Modeling longitudinal trajectories of fixation durations in infants

Irati R. Saez de Urabain, Antje Nuthmann, Mark H. Johnson, Tim J. Smith

Research output: Contribution to conferenceAbstractpeer-review


Eye movements are the earliest fine-motor skill to develop in infancy and their progression to maturity provides a window into the development of cognitive functions over the first few years of life. However, the mechanisms underlying oculomotor control in scene perception, their development over the first few months, and the factors responsible for the large variations in fixation duration distributions observed in infants remain unexplored. We report a novel longitudinal study combining precise empirical developmental methods with computational modeling in order to investigate the development of the underlying mechanisms modulating fixation durations. Eye-movements were monitored in a group of infants at 14, 20 and 26 weeks while they looked at dynamic and static complex stimuli. In each assessment infants were presented with: (1) a set of naturalistic videos in which three people performed baby-friendly actions, (2) a set of abstract videos created from the first set, and (3) static complex images. Empirical findings indicated greater top-down eye-movement control from 14 to 20 weeks, and highlighted the increased influence of cognitive processing on fixation duration distributions as infants grew older. Data were then modeled in a series of simulations using an adaptation of CRISP, a model accounting for variations in fixation durations in adult scene viewing. Results confirmed the CRISP theoretical framework’s applicability to infant data, and highlighted the influence of both visual/cognitive processing and the developmental state of the visuo-motor system on fixation durations during the first few months of life. Model simulations showed how the extent to which each of these factors affected saccadic control varied across visits, suggesting a greater influence of visual/cognitive processing as infants developed. Furthermore, results suggested that already at 14 weeks infants are able to program saccades in two stages (an initial labile stage subject to cancellation and a subsequent non-labile stage that can no longer be cancelled). The relative length of the labile stage increased as compared to the non-labile stage especially from 14 to 20 weeks, indicating a greater ability to cancel saccade programs as infants grew older. The present work confirms that infant fixation durations reflect on-line perceptual and cognitive activity in a similar way to adults, but that the individual developmental state of the visuo-motor system still affects this relationship even at 26 weeks. Furthermore, the computer simulations allowed us to analyze the effects of these two factors on fixation durations providing greater insights into the development of oculomotor and attentional control.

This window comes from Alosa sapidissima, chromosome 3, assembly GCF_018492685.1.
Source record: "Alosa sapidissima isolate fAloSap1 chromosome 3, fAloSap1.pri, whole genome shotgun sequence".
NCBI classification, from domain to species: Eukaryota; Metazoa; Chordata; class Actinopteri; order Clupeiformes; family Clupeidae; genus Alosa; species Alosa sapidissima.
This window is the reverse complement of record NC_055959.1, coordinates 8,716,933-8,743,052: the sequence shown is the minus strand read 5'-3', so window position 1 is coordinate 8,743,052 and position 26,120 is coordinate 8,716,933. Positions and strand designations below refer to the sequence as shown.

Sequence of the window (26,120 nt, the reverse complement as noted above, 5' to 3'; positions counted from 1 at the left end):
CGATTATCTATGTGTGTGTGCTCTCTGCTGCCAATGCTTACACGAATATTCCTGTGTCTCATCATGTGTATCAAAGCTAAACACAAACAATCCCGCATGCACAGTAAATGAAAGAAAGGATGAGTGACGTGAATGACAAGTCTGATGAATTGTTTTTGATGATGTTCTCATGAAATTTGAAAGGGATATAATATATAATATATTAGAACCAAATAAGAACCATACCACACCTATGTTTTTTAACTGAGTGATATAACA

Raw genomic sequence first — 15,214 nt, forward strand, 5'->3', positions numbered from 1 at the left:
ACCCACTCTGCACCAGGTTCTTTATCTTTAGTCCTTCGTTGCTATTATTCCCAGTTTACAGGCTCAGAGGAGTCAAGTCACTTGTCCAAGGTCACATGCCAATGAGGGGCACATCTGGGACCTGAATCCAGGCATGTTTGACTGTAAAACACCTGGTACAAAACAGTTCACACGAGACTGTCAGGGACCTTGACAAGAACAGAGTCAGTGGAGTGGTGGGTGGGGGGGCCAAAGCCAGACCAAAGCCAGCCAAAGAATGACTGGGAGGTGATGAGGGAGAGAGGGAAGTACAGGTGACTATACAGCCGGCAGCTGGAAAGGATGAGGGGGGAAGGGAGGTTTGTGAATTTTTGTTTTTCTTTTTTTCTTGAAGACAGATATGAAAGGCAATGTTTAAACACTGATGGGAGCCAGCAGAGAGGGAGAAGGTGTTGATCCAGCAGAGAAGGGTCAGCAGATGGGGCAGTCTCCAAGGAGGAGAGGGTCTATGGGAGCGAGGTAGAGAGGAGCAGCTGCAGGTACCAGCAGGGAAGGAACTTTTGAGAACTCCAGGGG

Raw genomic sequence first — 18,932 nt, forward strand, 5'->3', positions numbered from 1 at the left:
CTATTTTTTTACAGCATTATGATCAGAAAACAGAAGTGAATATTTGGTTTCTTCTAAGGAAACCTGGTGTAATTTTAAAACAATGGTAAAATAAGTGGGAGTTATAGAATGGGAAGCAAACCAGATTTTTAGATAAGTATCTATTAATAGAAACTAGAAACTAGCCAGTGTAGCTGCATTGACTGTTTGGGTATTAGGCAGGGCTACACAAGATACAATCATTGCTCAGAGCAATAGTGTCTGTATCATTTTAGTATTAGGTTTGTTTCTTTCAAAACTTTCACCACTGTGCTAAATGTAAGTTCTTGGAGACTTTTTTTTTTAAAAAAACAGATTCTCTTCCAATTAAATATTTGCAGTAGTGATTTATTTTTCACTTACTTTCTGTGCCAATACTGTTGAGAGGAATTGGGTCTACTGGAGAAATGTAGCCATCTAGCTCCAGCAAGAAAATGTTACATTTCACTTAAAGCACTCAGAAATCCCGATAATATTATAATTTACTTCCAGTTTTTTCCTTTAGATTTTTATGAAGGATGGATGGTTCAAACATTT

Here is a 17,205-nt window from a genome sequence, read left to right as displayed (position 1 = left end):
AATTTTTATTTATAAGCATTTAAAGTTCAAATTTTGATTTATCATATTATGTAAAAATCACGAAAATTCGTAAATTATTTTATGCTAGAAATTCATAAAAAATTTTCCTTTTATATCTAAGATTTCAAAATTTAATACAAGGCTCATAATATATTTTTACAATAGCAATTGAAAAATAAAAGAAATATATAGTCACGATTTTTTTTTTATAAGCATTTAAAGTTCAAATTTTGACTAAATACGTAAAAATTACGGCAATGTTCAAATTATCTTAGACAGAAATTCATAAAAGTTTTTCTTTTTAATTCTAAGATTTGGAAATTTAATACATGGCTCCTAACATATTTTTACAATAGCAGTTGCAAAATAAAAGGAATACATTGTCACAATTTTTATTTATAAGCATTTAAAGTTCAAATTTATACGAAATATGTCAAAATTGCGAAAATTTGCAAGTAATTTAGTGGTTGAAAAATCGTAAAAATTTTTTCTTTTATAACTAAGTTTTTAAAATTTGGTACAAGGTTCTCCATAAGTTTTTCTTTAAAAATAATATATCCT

Original languageEnglish
Publication statusPublished - Mar 2015
EventBiennial Meeting of the Society for Research in Child Development - Pennsylvania, Philadelphia, United States
Duration: 19 Mar 201521 Mar 2015


ConferenceBiennial Meeting of the Society for Research in Child Development
Country/TerritoryUnited States


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